A new five-year farm bill is ready for final approval in the U.S. House and Senate.
Congress is expected to pass the bill this week, then it heads to the president's desk for a likely veto.
U.S. Sen. Norm Coleman, R-Minn., said the president may not have the last word with his veto pen.
"If he does, I will work very, very hard to override that veto. I'm confident in the Senate that we would have the votes to override the veto," said Coleman. "I am hopeful that on the House side, there'll be enough votes to override the veto. I would hope the president doesn't veto this bill."
President Bush called the farm bill bloated. Coleman disagrees, saying most of the money goes for nutrition, including nearly $8 billion for food stamps.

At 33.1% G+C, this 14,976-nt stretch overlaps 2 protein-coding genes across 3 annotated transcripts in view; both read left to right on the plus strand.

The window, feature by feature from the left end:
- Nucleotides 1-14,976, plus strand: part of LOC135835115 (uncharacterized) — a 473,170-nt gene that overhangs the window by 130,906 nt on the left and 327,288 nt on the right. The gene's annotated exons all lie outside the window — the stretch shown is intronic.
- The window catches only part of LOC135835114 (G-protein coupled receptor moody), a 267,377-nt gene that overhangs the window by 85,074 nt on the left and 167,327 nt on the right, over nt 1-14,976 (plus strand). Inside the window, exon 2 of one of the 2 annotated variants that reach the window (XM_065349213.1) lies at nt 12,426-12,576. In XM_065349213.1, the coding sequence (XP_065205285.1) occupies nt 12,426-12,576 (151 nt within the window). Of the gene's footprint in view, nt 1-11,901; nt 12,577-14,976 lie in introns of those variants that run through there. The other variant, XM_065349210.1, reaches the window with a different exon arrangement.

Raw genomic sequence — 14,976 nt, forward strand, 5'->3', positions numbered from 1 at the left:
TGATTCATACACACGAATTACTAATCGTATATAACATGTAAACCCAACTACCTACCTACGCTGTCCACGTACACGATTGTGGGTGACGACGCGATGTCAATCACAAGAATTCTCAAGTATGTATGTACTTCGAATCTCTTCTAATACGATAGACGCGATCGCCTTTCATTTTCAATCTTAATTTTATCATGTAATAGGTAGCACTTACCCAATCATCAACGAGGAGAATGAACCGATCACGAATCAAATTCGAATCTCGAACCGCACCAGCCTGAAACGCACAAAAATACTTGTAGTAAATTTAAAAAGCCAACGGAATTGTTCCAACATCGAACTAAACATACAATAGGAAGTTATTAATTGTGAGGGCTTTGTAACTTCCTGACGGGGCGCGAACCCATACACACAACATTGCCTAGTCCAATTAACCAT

U.S. Rep. Collin Peterson, DFL-Minn., who chairs the House Agriculture Committee, says the measure makes investments in conservation, energy, nutrition and rural development. He says it also strengthens farm income protection.
"We're not at the finish line. We still got work to do. We got to get the bill through the House and the Senate, and we hope, with a good vote. And we got to figure out some way to get this into law," said Peterson.
Peterson said 73 percent of the $300 billion bill goes to nutrition, and only 16 percent goes to farmers.